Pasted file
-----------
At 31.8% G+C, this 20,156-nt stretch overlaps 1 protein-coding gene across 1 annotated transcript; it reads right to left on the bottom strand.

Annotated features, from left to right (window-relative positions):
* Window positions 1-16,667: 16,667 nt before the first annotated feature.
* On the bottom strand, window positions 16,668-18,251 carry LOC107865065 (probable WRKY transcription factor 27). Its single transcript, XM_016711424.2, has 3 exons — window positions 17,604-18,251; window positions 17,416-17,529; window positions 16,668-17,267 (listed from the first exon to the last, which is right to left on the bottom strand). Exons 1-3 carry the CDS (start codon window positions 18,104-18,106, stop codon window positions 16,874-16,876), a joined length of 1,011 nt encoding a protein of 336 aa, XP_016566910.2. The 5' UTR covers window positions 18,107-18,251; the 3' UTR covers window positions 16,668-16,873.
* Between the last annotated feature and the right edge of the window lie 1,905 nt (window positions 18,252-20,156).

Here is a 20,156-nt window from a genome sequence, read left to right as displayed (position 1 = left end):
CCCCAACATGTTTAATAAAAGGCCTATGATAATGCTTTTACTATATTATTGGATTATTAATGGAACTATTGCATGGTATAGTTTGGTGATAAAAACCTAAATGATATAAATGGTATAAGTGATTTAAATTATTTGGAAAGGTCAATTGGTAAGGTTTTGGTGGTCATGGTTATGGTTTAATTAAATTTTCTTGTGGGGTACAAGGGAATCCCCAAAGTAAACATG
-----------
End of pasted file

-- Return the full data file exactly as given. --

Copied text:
At 31.8% G+C, this 20,156-nt stretch overlaps 1 protein-coding gene across 1 annotated transcript; it reads right to left on the bottom strand.

Annotated features, from left to right (window-relative positions):
* Window positions 1-16,667: 16,667 nt before the first annotated feature.
* On the bottom strand, window positions 16,668-18,251 carry LOC107865065 (probable WRKY transcription factor 27). Its single transcript, XM_016711424.2, has 3 exons — window positions 17,604-18,251; window positions 17,416-17,529; window positions 16,668-17,267 (listed from the first exon to the last, which is right to left on the bottom strand). Exons 1-3 carry the CDS (start codon window positions 18,104-18,106, stop codon window positions 16,874-16,876), a joined length of 1,011 nt encoding a protein of 336 aa, XP_016566910.2. The 5' UTR covers window positions 18,107-18,251; the 3' UTR covers window positions 16,668-16,873.
* Between the last annotated feature and the right edge of the window lie 1,905 nt (window positions 18,252-20,156).

Here is a 20,156-nt window from a genome sequence, read left to right as displayed (position 1 = left end):
CCCCAACATGTTTAATAAAAGGCCTATGATAATGCTTTTACTATATTATTGGATTATTAATGGAACTATTGCATGGTATAGTTTGGTGATAAAAACCTAAATGATATAAATGGTATAAGTGATTTAAATTATTTGGAAAGGTCAATTGGTAAGGTTTTGGTGGTCATGGTTATGGTTTAATTAAATTTTCTTGTGGGGTACAAGGGAATCCCCAAAGTAAACATG